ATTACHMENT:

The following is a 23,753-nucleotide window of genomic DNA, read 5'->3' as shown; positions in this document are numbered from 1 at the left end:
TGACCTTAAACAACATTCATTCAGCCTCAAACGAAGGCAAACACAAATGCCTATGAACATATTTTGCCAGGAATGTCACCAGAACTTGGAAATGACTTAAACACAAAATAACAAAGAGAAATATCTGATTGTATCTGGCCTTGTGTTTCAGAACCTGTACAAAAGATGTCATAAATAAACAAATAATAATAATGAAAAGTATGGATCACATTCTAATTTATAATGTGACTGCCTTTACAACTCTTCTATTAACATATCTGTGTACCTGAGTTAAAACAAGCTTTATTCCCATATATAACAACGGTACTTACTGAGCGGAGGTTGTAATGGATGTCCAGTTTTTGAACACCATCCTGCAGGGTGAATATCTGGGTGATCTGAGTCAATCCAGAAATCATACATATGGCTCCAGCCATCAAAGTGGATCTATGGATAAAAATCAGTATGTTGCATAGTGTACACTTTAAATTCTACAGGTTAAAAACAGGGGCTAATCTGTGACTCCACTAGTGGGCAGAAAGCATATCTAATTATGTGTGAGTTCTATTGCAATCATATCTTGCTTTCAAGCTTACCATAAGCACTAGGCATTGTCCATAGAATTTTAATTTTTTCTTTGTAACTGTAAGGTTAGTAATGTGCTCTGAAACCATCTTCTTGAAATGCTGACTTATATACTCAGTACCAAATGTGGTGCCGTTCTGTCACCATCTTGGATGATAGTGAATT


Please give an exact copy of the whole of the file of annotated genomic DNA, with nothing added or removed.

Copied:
The following is a 23,753-nucleotide window of genomic DNA, read 5'->3' as shown; positions in this document are numbered from 1 at the left end:
TGACCTTAAACAACATTCATTCAGCCTCAAACGAAGGCAAACACAAATGCCTATGAACATATTTTGCCAGGAATGTCACCAGAACTTGGAAATGACTTAAACACAAAATAACAAAGAGAAATATCTGATTGTATCTGGCCTTGTGTTTCAGAACCTGTACAAAAGATGTCATAAATAAACAAATAATAATAATGAAAAGTATGGATCACATTCTAATTTATAATGTGACTGCCTTTACAACTCTTCTATTAACATATCTGTGTACCTGAGTTAAAACAAGCTTTATTCCCATATATAACAACGGTACTTACTGAGCGGAGGTTGTAATGGATGTCCAGTTTTTGAACACCATCCTGCAGGGTGAATATCTGGGTGATCTGAGTCAATCCAGAAATCATACATATGGCTCCAGCCATCAAAGTGGATCTATGGATAAAAATCAGTATGTTGCATAGTGTACACTTTAAATTCTACAGGTTAAAAACAGGGGCTAATCTGTGACTCCACTAGTGGGCAGAAAGCATATCTAATTATGTGTGAGTTCTATTGCAATCATATCTTGCTTTCAAGCTTACCATAAGCACTAGGCATTGTCCATAGAATTTTAATTTTTTCTTTGTAACTGTAAGGTTAGTAATGTGCTCTGAAACCATCTTCTTGAAATGCTGACTTATATACTCAGTACCAAATGTGGTGCCGTTCTGTCACCATCTTGGATGATAGTGAATT